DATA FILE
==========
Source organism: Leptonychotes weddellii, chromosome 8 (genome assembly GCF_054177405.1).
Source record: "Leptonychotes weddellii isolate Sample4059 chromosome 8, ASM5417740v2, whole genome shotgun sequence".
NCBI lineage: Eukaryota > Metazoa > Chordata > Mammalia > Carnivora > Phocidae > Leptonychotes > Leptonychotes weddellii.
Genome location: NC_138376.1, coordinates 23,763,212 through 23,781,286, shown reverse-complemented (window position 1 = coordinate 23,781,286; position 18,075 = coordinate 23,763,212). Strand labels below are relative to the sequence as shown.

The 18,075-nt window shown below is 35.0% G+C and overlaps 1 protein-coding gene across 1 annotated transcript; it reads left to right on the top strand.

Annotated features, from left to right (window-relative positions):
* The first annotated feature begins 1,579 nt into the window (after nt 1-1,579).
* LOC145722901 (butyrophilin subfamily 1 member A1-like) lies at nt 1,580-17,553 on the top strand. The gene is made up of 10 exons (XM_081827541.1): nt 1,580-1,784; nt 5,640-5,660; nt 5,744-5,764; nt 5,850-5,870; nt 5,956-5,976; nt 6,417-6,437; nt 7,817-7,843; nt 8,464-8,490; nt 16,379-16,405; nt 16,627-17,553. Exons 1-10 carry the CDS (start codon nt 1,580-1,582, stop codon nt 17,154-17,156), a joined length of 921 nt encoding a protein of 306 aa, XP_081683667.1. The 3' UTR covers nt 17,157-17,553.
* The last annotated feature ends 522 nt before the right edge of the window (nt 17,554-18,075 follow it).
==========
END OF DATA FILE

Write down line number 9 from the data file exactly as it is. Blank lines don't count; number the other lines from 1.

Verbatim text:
* The last annotated feature ends 522 nt before the right edge of the window (nt 17,554-18,075 follow it).